US | 1967 | Directed by Arthur Penn
Logline: A bored woman is seduced by a charming ex-con and, along with his brother and wife, and a simple-minded young man, they embark on a violent crime spree.
Here's the story of Bonnie and Clyde. / Now Bonnie and Clyde are the Barrow gang / I'm sure you all have read / How they rob and steal / And those who squeal / Are usually found dyin' or dead…
On the surface it's the perfect Hollywood crime tale; the inseparable couple with gorgeous looks and charm enough for six… shooter, that is. Robbing banks and stealing cars, eating whatever they like, sleeping wherever they like, smoking cigars and playing the fool, and shooting anyone who gets in their way. The true ballad of Bonnie Parker and Clyde Barrow took place from 1930, until their brutal demise, under a hail of police bullets on a lonely stretch of Louisiana country road, May 23rd, 1934.
Warren Beatty acquired the rights and bought the script by David Newman and Robert Benton. A number of directors were offered the chance but declined, and eventually Beatty convinced Penn who brought a progressive melding of American and French New Wave style to the production. Although its hard now to imagine anyone else but Faye Dunaway as Bonnie, the role was offered to numerous other Hollywood stars first, including Jane Fonda, Tuesday Weld, Ann-Margret, Leslie Caron (Beatty’s then girlfriend), and Sue Lyon (who had played Lolita five years earlier).
Beatty and Dunaway are superb. Gene Hackman does a great job as Clyde’s brother Buck, who, along with his wife Blanche, played by Estelle Parsons (the real-life Blanche was considered better looking than Bonnie), and C.W. Moss (a scene-stealing Michael J. Pollard), were along for the violent ride, almost to the very end. Apparently the real-life Buck was shot through the temple, during a siege, but survived for several more days!
Penn’s direction is a engaging mix of light-hearted drama, verging on comedy, especially the chase scenes, which were obviously influenced by the Keystone cops of Hollywood’s yesteryear, and snatches of poignant romantic drama, most notably the intimate scenes between Bonnie and Clyde, which are also loaded with a sexual charge. Clyde’s impotency vs. Bonnie’s sexual yearning provides their relationship with a fabulous tension, and even extends as a metaphorical juxtaposition of the couple’s aggressive behaviour to others, and their confident, arrogant posturing.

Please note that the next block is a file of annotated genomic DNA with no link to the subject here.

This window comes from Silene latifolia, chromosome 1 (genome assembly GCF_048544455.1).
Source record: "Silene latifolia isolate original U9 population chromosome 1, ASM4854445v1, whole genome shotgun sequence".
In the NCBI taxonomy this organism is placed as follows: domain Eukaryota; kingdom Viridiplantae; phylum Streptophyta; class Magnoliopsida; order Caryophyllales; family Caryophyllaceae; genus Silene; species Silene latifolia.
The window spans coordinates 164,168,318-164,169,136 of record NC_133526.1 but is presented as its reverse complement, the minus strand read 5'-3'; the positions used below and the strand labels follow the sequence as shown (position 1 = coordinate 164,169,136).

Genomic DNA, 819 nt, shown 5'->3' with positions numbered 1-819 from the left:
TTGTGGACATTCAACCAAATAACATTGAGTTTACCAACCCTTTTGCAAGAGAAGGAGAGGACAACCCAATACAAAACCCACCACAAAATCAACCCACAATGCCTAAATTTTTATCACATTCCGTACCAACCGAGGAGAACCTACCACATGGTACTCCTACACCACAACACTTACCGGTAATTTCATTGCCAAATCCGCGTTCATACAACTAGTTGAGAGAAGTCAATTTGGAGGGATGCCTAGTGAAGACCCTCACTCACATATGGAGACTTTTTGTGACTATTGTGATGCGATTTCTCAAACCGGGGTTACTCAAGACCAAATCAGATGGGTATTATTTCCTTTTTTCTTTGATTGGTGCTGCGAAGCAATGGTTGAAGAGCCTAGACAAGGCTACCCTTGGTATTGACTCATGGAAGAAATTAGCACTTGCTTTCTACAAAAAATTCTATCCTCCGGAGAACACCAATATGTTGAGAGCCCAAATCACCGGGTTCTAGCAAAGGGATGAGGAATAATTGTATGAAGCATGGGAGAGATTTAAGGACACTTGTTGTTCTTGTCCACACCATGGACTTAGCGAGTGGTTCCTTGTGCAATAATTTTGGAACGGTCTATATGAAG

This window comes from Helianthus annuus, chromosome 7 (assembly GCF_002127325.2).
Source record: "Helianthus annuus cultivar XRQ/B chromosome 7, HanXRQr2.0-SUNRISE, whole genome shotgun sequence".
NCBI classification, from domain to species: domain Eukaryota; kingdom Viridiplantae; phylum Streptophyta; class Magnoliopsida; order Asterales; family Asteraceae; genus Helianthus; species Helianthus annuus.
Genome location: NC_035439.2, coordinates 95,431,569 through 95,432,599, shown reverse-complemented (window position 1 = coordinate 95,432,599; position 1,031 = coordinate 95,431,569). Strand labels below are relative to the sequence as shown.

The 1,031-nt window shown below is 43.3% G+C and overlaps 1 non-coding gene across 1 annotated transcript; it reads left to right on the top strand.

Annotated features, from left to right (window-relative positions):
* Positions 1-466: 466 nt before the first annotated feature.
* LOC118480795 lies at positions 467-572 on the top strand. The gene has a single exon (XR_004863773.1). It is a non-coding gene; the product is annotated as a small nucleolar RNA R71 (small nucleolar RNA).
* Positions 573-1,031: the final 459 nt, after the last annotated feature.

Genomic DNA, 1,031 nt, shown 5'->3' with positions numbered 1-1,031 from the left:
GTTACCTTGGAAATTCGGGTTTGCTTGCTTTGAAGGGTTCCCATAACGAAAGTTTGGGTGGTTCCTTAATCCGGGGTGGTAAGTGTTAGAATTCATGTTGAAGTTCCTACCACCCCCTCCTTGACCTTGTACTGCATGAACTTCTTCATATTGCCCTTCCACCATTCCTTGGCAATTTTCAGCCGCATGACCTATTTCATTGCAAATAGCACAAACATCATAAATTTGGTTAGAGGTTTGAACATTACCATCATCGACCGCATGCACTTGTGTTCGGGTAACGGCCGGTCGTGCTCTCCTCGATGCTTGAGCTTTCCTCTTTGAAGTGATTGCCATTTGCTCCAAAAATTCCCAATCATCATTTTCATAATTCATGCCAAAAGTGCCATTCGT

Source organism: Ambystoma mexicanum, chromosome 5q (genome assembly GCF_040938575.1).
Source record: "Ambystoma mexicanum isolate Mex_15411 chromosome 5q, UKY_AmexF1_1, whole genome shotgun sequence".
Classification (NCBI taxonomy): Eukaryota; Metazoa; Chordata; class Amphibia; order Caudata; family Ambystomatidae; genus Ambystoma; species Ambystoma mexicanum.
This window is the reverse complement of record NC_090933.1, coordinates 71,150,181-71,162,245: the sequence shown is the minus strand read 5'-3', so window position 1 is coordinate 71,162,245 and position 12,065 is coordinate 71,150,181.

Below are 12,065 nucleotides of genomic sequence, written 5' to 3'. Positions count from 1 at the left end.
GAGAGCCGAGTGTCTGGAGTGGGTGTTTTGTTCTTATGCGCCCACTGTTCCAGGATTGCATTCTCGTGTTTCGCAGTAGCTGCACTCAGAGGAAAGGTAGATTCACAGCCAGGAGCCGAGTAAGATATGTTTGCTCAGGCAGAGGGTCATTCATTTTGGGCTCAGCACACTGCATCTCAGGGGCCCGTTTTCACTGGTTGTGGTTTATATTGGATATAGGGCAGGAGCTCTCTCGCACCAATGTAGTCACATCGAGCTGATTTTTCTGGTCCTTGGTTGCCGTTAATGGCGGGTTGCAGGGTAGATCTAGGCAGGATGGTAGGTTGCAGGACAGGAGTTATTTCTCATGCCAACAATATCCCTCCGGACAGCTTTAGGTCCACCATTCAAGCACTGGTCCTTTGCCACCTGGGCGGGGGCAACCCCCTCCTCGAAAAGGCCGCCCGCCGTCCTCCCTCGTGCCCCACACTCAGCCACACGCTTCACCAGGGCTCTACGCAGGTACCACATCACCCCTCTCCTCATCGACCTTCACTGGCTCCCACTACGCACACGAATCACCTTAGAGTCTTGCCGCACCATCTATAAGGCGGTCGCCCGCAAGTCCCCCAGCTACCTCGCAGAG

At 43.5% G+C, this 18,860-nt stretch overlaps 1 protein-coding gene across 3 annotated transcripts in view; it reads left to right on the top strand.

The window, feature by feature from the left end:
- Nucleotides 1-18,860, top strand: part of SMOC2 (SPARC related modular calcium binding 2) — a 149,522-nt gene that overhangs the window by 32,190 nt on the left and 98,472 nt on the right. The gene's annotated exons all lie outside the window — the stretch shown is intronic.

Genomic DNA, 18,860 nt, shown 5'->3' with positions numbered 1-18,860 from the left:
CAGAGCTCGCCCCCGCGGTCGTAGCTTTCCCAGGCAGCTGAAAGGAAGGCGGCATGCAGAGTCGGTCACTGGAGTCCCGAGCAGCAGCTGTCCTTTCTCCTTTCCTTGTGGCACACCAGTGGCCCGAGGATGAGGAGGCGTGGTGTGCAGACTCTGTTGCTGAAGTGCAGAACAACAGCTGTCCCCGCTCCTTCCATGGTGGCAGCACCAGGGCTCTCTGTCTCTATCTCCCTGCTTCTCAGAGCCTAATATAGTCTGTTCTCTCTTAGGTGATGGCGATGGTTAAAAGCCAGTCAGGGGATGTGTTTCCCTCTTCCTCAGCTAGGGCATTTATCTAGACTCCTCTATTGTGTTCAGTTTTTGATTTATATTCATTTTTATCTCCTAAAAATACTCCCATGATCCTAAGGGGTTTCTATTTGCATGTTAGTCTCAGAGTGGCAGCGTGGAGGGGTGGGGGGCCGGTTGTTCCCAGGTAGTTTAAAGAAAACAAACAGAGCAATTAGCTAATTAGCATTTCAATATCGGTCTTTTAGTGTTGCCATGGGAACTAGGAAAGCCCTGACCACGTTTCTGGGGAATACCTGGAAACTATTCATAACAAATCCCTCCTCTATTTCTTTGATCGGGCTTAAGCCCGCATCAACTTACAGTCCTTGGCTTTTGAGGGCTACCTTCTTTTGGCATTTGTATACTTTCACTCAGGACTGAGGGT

Though the movie is not so remarkable for its episodic structure, it is the brazen thematic content, and the stylistic interweaving of drama and comedy in what was essentially an anti-authoritative piece, an apparent glorification of murderers, that was unlike anything seen by mainstream audiences up to that point. The release of the movie coincided with the breakdown of the Hays Code of movie censorship, and heralded what was later dubbed as the “New Hollywood”. Yes, the floodgates were opened, and the tide turned red.
Indeed the way violence was depicted on screen changed with Bonnie and Clyde, which was the first movie to show the firing of a gun and the direct impact on a victim within the same shot or frame. But not only that, there were several examples of a victim being shot in the face, which had never been seen before, and to add further realism, Penn had blood squibs employed on the actors, most notably in the movie’s famous end scene where Bonnie and Clyde are ambushed by police fire and, in stylised slow motion, peppered with bullets, Clyde rolling in dust-laden death throes beside the car, Bonnie’s lead-filled body slumping out of the bullet-ridden car door.
Poetic justice never looked so morbidly beautiful.
The movie is fifty this year, and, yet, watching it recently on the big screen in a lovely 2K restoration, very little has dated, even if it is a period movie. I’m a little surprised the movie hasn’t been given a contemporary re-boot, but then I’m reminded of Quentin Tarantino’s Natural Born Killers, and realised that’s exactly what he was doing, in his own extremist, ultra-stylised way, right down to the curious relationship between the gangsters and the public’s perception of them through the media.
Some day, they'll go down together / They'll bury them side by side / To a few, it'll be grief / To the law, a relief / But it's death for Bonnie and Clyde.